Bullseye spent an extended period of time in the hospital following the fall. At one point, Bullseye was visited by Daredevil who forced him to participate in a game of Russian roulette. As Daredevil related a case from earlier in the week, he waxed about how he felt about Bullseye. At the end of the game, Daredevil revealed the gun he had used for the game was empty and that he was only bluffing. Years later, when asked to join the Thunderbolts, Bullseye thought back to this moment and agreed on the condition that he kill Daredevil before his tenure comes up.[14]

Bullseye is taken to Japan, where Japanese scientist Lord Dark Wind replaced the damaged bone with adamantium.[15] He resumes his criminal activities, battling Daredevil in an effort to regain position of chief assassin for the Kingpin.[16] Bullseye is imprisoned for several years.

Bullseye eventually escapes prison,[17] and then battles Captain America.[18] He battles Crossbones in an attempt to assassinate the Red Skull to regain his position with the Kingpin.[19] Bullseye appears to succeed, but it is revealed shortly after he flees the scene that he had in fact shot a robot duplicate of the Skull.

Bullseye then encounters an amnesiac Daredevil.[20] He takes advantage of Daredevil's temporary amnesia by replacing the hero and committing robberies in an attempt to destroy his image.[21] Eventually Bullseye has problems returning to his own identity, while Daredevil believes he was his own father, the boxer Jack Murdock. Both hero and villain switch costumes and fight, returning to their real identities but still painfully aware of their inherent similarity.[22]

Bullseye later has another run-in with the Punisher when he is part of Frank's frame-up scheme that ends with Bullseye getting both of his hands shot and losing a finger to the Punisher's brutality. Bullseye encounters Deadpool and Gambit during another long interval in which the character is seldom used.

In the Kevin Smith and Joe Quesada authored story arc Bullseye was hired by the villain Mysterio to attack and confuse Daredevil. In the course of their battle, Bullseye killed Daredevil's longtime love interest, Karen Page, with one of Daredevil's own billy clubs.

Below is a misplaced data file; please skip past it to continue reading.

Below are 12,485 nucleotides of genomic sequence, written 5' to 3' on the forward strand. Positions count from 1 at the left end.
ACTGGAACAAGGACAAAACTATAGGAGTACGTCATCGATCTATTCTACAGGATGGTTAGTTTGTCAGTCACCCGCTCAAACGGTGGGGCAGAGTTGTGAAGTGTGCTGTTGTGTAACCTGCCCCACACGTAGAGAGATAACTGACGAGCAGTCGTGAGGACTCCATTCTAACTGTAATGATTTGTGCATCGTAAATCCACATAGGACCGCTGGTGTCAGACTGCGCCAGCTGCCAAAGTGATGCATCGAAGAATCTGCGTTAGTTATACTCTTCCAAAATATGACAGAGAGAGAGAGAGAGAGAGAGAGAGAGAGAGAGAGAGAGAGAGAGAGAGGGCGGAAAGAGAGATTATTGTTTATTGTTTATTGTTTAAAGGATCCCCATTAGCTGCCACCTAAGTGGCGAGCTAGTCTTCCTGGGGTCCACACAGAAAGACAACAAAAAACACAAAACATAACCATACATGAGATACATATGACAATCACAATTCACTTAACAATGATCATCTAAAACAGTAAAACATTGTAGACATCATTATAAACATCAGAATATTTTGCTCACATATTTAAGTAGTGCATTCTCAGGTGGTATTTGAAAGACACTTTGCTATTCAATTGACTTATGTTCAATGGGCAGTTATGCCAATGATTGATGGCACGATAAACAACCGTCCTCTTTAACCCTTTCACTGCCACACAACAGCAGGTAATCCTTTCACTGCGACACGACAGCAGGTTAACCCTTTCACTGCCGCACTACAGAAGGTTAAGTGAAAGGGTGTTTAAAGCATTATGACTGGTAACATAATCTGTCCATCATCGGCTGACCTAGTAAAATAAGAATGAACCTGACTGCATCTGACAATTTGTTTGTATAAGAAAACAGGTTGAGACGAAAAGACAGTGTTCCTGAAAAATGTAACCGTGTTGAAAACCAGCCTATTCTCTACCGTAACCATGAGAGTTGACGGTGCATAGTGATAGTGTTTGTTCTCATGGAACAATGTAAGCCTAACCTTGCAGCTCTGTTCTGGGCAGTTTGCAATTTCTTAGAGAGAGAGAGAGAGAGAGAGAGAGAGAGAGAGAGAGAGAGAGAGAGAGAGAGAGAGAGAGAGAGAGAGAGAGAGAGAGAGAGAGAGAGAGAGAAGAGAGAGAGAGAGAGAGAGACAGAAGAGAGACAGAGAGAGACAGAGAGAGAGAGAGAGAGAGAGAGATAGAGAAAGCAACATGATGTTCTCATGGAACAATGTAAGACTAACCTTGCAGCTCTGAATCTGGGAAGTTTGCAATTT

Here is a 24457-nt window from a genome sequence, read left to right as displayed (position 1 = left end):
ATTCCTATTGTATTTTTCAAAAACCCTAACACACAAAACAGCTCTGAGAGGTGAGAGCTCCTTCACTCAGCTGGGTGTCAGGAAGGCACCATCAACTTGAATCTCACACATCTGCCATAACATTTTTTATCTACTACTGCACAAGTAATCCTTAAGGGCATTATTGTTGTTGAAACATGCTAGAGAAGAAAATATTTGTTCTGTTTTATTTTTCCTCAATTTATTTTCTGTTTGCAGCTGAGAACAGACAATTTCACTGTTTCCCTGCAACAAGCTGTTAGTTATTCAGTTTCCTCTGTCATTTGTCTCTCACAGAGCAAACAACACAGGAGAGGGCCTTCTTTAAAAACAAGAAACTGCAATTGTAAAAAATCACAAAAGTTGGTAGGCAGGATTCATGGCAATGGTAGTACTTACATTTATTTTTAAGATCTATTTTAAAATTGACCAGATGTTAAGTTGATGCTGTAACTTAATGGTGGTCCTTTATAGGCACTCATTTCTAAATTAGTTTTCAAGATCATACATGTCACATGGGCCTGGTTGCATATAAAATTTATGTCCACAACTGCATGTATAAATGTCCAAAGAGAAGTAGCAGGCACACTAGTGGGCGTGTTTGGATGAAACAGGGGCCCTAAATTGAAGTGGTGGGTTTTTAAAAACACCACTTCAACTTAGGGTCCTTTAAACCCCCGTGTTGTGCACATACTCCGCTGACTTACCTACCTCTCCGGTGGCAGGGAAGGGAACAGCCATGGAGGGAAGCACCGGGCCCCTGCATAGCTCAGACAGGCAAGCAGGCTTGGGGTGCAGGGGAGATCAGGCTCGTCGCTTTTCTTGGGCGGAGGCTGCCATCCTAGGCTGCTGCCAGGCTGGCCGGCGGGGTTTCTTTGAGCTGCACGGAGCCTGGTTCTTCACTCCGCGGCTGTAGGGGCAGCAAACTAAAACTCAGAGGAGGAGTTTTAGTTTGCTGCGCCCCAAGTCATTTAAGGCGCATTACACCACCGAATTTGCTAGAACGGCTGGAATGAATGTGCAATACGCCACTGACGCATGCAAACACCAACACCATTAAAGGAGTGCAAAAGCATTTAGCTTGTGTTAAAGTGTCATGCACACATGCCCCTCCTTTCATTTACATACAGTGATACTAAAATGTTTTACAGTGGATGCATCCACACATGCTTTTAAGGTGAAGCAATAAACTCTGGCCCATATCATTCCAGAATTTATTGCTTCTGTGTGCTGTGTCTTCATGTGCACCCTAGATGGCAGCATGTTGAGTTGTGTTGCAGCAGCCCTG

When the next battle between Daredevil and Bullseye takes place, the assassin collapses in the middle of a fight, claiming that he has a brain tumor. He is brought to a maximum security prison, where he recounts his (at least partially falsified) origins to a federal agent (see Daniel Way and Steve Dillon miniseries Greatest Hits, as described above) who has been sent to interrogate him over the location of some radioactive materials which he has stolen prior to his incarceration. He manipulates another agent into attacking him until one of his teeth is knocked out. Bullseye uses the tooth as a weapon, killing the agent and working his way to the prison's infirmary, where he encounters and kills his father.

Bullseye is then recruited to steal the Identity Disc, purported to be in possession of A.I.M. and have vital information on the world's superheroes, along with Deadpool, Sabretooth, the Vulture, and Juggernaut.

Under the new Daredevil creative team of authors Brian Michael Bendis and Alex Maleev the Kingpin returns to New York to start over from scratch after he has been severely wounded in an assassination attempt and left in a coma while his wife had sold off most of his assets. Bullseye offers to kill Daredevil for him, later entering Daredevil's apartment and attempting to kill his old enemy's new girlfriend, Milla Donovan. Enraged and already near the breaking point, Daredevil savagely attacks Bullseye and throws him out the window.

Bullseye from the story arc, "The Murdock Papers".

During the fight, the hero reveals to Bullseye that he knows his origin: that his real name is Lester, his mother was a prostitute, and that he never knew his father. This was first revealed in Kevin Smith's Daredevil/Bullseye: The Target mini-series which promised to explore Bullseye's origins, but had not yet been published past the first issue. He mocked the assassin's new 'Bullseye' tattoo and carved a new one over it with a rock.

Bullseye returns in the arc "The Murdock Papers," seeking purported documents confirming Daredevil's secret identity. After a brutal fight with Daredevil and Elektra, Bullseye flees into open traffic where he is hit by a truck, sustaining severe injuries.